There is some evidence showing that women tend to gain more weight after hysterectomy than after natural menopause. Why that is, especially since these women still have their ovaries, just isn’t clear.

… And it is clear that women often gain weight after menopause.

This weight gain doesn’t appear to be due to any effects from low estrogen/progesterone levels, but, rather, from changes in lifestyle (primarily becoming more sedentary) and because postmenopausal women tend to lose muscle and gain fat. That, in turn, leads to a slowing of your metabolism. Put more simply: Your calorie-burning furnace is operating on medium instead of high. That means that even if you’re eating and exercising the same as … years ago, you either have to eat less or exercise more to maintain your weight.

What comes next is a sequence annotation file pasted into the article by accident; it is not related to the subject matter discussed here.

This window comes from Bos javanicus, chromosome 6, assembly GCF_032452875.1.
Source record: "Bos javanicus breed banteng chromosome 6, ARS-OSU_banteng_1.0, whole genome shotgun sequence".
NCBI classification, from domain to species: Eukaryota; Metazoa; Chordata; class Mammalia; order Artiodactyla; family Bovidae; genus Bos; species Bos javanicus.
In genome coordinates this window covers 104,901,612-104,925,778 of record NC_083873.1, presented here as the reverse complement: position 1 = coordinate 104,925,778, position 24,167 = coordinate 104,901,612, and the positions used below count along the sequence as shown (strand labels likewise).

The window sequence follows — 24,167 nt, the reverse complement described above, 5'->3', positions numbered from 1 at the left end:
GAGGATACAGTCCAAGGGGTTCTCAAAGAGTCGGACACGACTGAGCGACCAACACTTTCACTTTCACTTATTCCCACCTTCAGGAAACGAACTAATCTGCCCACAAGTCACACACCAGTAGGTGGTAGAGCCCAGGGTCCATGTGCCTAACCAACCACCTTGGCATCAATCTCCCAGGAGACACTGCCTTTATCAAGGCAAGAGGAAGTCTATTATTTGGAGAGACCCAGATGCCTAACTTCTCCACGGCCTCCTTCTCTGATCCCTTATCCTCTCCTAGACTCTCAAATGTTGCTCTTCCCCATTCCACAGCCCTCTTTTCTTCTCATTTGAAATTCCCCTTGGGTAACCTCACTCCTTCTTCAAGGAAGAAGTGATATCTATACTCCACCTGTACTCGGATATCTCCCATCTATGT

I would like to blame my weight gain on the removal of one organ.  In truth, I can’t.  I know  I haven’t been doing anything physical other than typing speedily, sprinting to the bathroom when the need arises, running my mouth and leaping into bed at night.  C’mon, who thinks this is real exercise?  I hate, loathe, detest exercise.  I used to do yoga but since my hysterectomy and the facet syndrome of my neck (fancy words for old-lady-neck osteoarthritis PAIN — emphasis on pain), I don’t want to do anything physical.  OK, maybe that one special thing that will remain unnamed that takes two people.  You know. (I’m keeping this paragraph G-rated).

On the up side, I have had thoughts of doing yoga. yoga om procrastinate  Do thoughts count?